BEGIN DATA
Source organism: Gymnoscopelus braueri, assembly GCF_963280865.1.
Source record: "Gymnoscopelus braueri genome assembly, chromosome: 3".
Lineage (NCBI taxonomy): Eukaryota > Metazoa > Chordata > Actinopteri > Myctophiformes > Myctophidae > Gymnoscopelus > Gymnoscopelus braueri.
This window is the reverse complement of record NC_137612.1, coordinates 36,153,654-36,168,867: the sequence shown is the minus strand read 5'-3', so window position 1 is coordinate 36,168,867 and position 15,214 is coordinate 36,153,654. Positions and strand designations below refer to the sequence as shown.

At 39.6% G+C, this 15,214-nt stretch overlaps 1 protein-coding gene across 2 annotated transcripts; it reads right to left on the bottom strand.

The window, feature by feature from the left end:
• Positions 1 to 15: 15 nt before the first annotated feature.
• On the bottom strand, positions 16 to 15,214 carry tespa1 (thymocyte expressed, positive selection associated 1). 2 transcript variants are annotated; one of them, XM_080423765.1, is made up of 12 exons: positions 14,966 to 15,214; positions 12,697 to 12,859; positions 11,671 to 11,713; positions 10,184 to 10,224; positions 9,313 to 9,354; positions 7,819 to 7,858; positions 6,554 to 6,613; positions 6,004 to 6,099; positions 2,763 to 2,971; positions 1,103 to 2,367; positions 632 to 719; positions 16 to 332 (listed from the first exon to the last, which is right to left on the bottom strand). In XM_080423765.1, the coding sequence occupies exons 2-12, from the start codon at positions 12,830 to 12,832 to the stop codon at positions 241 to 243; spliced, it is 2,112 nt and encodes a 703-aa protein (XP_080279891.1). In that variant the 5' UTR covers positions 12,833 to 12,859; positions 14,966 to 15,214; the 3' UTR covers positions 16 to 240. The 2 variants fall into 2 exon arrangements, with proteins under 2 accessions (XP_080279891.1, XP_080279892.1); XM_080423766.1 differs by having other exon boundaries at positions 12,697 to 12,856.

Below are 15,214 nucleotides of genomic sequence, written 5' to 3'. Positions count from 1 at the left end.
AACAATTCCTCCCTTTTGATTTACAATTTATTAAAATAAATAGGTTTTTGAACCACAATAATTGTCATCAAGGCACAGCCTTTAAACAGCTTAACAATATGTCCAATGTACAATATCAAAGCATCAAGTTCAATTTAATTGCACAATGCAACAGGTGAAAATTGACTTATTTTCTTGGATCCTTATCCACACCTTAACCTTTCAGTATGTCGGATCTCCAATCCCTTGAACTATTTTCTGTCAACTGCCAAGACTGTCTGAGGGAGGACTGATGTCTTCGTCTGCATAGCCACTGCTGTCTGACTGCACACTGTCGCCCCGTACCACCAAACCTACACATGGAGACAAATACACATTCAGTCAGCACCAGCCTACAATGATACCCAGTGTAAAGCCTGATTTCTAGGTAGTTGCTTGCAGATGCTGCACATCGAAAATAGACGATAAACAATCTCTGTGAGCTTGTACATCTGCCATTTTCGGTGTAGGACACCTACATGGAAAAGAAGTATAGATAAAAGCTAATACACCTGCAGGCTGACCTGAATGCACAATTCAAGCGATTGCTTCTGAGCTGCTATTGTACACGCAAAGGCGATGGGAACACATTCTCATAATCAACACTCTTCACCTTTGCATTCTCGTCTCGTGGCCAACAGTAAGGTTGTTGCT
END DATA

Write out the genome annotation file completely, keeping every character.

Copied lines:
Source organism: Gymnoscopelus braueri, assembly GCF_963280865.1.
Source record: "Gymnoscopelus braueri genome assembly, chromosome: 3".
Lineage (NCBI taxonomy): Eukaryota > Metazoa > Chordata > Actinopteri > Myctophiformes > Myctophidae > Gymnoscopelus > Gymnoscopelus braueri.
This window is the reverse complement of record NC_137612.1, coordinates 36,153,654-36,168,867: the sequence shown is the minus strand read 5'-3', so window position 1 is coordinate 36,168,867 and position 15,214 is coordinate 36,153,654. Positions and strand designations below refer to the sequence as shown.

At 39.6% G+C, this 15,214-nt stretch overlaps 1 protein-coding gene across 2 annotated transcripts; it reads right to left on the bottom strand.

The window, feature by feature from the left end:
• Positions 1 to 15: 15 nt before the first annotated feature.
• On the bottom strand, positions 16 to 15,214 carry tespa1 (thymocyte expressed, positive selection associated 1). 2 transcript variants are annotated; one of them, XM_080423765.1, is made up of 12 exons: positions 14,966 to 15,214; positions 12,697 to 12,859; positions 11,671 to 11,713; positions 10,184 to 10,224; positions 9,313 to 9,354; positions 7,819 to 7,858; positions 6,554 to 6,613; positions 6,004 to 6,099; positions 2,763 to 2,971; positions 1,103 to 2,367; positions 632 to 719; positions 16 to 332 (listed from the first exon to the last, which is right to left on the bottom strand). In XM_080423765.1, the coding sequence occupies exons 2-12, from the start codon at positions 12,830 to 12,832 to the stop codon at positions 241 to 243; spliced, it is 2,112 nt and encodes a 703-aa protein (XP_080279891.1). In that variant the 5' UTR covers positions 12,833 to 12,859; positions 14,966 to 15,214; the 3' UTR covers positions 16 to 240. The 2 variants fall into 2 exon arrangements, with proteins under 2 accessions (XP_080279891.1, XP_080279892.1); XM_080423766.1 differs by having other exon boundaries at positions 12,697 to 12,856.

Below are 15,214 nucleotides of genomic sequence, written 5' to 3'. Positions count from 1 at the left end.
AACAATTCCTCCCTTTTGATTTACAATTTATTAAAATAAATAGGTTTTTGAACCACAATAATTGTCATCAAGGCACAGCCTTTAAACAGCTTAACAATATGTCCAATGTACAATATCAAAGCATCAAGTTCAATTTAATTGCACAATGCAACAGGTGAAAATTGACTTATTTTCTTGGATCCTTATCCACACCTTAACCTTTCAGTATGTCGGATCTCCAATCCCTTGAACTATTTTCTGTCAACTGCCAAGACTGTCTGAGGGAGGACTGATGTCTTCGTCTGCATAGCCACTGCTGTCTGACTGCACACTGTCGCCCCGTACCACCAAACCTACACATGGAGACAAATACACATTCAGTCAGCACCAGCCTACAATGATACCCAGTGTAAAGCCTGATTTCTAGGTAGTTGCTTGCAGATGCTGCACATCGAAAATAGACGATAAACAATCTCTGTGAGCTTGTACATCTGCCATTTTCGGTGTAGGACACCTACATGGAAAAGAAGTATAGATAAAAGCTAATACACCTGCAGGCTGACCTGAATGCACAATTCAAGCGATTGCTTCTGAGCTGCTATTGTACACGCAAAGGCGATGGGAACACATTCTCATAATCAACACTCTTCACCTTTGCATTCTCGTCTCGTGGCCAACAGTAAGGTTGTTGCT